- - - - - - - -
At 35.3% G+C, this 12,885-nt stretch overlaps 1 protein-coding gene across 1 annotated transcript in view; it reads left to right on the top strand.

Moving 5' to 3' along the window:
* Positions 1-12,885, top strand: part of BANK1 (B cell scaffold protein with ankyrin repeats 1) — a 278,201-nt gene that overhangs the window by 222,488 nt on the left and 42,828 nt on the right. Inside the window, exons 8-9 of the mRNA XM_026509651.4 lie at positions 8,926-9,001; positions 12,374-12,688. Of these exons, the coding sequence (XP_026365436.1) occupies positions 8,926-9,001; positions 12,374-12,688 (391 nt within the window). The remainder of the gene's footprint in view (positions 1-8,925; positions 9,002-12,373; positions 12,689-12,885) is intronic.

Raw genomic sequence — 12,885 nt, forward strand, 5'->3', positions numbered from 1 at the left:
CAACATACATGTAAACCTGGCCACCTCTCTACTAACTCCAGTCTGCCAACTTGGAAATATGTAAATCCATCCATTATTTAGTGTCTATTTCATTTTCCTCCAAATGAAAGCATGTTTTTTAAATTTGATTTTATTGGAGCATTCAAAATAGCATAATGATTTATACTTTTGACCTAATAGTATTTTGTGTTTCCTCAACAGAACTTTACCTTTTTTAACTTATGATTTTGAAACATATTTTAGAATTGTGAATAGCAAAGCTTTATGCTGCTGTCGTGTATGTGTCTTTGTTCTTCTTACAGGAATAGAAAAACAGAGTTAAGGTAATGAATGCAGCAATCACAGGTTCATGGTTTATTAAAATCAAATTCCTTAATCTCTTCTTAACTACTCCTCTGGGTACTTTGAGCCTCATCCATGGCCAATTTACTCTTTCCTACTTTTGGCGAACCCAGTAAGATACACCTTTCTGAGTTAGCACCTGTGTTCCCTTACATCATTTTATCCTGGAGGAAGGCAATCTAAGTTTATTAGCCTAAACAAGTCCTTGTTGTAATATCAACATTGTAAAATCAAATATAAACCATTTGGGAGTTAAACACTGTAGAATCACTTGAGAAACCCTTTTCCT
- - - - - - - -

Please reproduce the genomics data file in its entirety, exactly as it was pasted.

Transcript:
At 35.3% G+C, this 12,885-nt stretch overlaps 1 protein-coding gene across 1 annotated transcript in view; it reads left to right on the top strand.

Moving 5' to 3' along the window:
* Positions 1-12,885, top strand: part of BANK1 (B cell scaffold protein with ankyrin repeats 1) — a 278,201-nt gene that overhangs the window by 222,488 nt on the left and 42,828 nt on the right. Inside the window, exons 8-9 of the mRNA XM_026509651.4 lie at positions 8,926-9,001; positions 12,374-12,688. Of these exons, the coding sequence (XP_026365436.1) occupies positions 8,926-9,001; positions 12,374-12,688 (391 nt within the window). The remainder of the gene's footprint in view (positions 1-8,925; positions 9,002-12,373; positions 12,689-12,885) is intronic.

Raw genomic sequence — 12,885 nt, forward strand, 5'->3', positions numbered from 1 at the left:
CAACATACATGTAAACCTGGCCACCTCTCTACTAACTCCAGTCTGCCAACTTGGAAATATGTAAATCCATCCATTATTTAGTGTCTATTTCATTTTCCTCCAAATGAAAGCATGTTTTTTAAATTTGATTTTATTGGAGCATTCAAAATAGCATAATGATTTATACTTTTGACCTAATAGTATTTTGTGTTTCCTCAACAGAACTTTACCTTTTTTAACTTATGATTTTGAAACATATTTTAGAATTGTGAATAGCAAAGCTTTATGCTGCTGTCGTGTATGTGTCTTTGTTCTTCTTACAGGAATAGAAAAACAGAGTTAAGGTAATGAATGCAGCAATCACAGGTTCATGGTTTATTAAAATCAAATTCCTTAATCTCTTCTTAACTACTCCTCTGGGTACTTTGAGCCTCATCCATGGCCAATTTACTCTTTCCTACTTTTGGCGAACCCAGTAAGATACACCTTTCTGAGTTAGCACCTGTGTTCCCTTACATCATTTTATCCTGGAGGAAGGCAATCTAAGTTTATTAGCCTAAACAAGTCCTTGTTGTAATATCAACATTGTAAAATCAAATATAAACCATTTGGGAGTTAAACACTGTAGAATCACTTGAGAAACCCTTTTCCT